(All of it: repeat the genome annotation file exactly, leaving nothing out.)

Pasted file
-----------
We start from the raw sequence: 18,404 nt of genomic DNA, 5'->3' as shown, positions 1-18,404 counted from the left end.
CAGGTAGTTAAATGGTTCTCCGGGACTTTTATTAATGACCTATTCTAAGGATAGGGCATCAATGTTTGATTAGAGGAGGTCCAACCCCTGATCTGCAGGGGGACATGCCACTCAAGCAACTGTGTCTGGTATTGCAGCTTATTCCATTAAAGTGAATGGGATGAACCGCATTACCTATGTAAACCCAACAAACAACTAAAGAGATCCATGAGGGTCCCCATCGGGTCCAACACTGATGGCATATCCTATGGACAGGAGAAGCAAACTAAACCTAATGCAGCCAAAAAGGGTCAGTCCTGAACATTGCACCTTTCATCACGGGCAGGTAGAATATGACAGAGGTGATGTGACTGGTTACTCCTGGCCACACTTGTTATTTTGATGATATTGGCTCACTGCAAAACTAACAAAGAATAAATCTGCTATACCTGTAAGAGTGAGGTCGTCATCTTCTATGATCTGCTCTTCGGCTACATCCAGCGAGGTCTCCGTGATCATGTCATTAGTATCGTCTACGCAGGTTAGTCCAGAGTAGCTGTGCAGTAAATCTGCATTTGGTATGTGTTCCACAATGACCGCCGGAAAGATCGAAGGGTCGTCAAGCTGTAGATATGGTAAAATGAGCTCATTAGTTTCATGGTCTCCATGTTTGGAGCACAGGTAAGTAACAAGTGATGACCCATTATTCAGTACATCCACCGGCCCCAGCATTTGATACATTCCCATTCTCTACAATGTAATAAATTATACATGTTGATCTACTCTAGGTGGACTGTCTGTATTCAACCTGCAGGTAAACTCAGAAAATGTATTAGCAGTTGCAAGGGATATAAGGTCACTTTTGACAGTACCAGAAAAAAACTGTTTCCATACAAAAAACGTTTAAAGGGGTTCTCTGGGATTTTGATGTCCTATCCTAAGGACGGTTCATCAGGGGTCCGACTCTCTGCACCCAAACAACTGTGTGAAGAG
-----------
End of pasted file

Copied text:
We start from the raw sequence: 18,404 nt of genomic DNA, 5'->3' as shown, positions 1-18,404 counted from the left end.
CAGGTAGTTAAATGGTTCTCCGGGACTTTTATTAATGACCTATTCTAAGGATAGGGCATCAATGTTTGATTAGAGGAGGTCCAACCCCTGATCTGCAGGGGGACATGCCACTCAAGCAACTGTGTCTGGTATTGCAGCTTATTCCATTAAAGTGAATGGGATGAACCGCATTACCTATGTAAACCCAACAAACAACTAAAGAGATCCATGAGGGTCCCCATCGGGTCCAACACTGATGGCATATCCTATGGACAGGAGAAGCAAACTAAACCTAATGCAGCCAAAAAGGGTCAGTCCTGAACATTGCACCTTTCATCACGGGCAGGTAGAATATGACAGAGGTGATGTGACTGGTTACTCCTGGCCACACTTGTTATTTTGATGATATTGGCTCACTGCAAAACTAACAAAGAATAAATCTGCTATACCTGTAAGAGTGAGGTCGTCATCTTCTATGATCTGCTCTTCGGCTACATCCAGCGAGGTCTCCGTGATCATGTCATTAGTATCGTCTACGCAGGTTAGTCCAGAGTAGCTGTGCAGTAAATCTGCATTTGGTATGTGTTCCACAATGACCGCCGGAAAGATCGAAGGGTCGTCAAGCTGTAGATATGGTAAAATGAGCTCATTAGTTTCATGGTCTCCATGTTTGGAGCACAGGTAAGTAACAAGTGATGACCCATTATTCAGTACATCCACCGGCCCCAGCATTTGATACATTCCCATTCTCTACAATGTAATAAATTATACATGTTGATCTACTCTAGGTGGACTGTCTGTATTCAACCTGCAGGTAAACTCAGAAAATGTATTAGCAGTTGCAAGGGATATAAGGTCACTTTTGACAGTACCAGAAAAAAACTGTTTCCATACAAAAAACGTTTAAAGGGGTTCTCTGGGATTTTGATGTCCTATCCTAAGGACGGTTCATCAGGGGTCCGACTCTCTGCACCCAAACAACTGTGTGAAGAG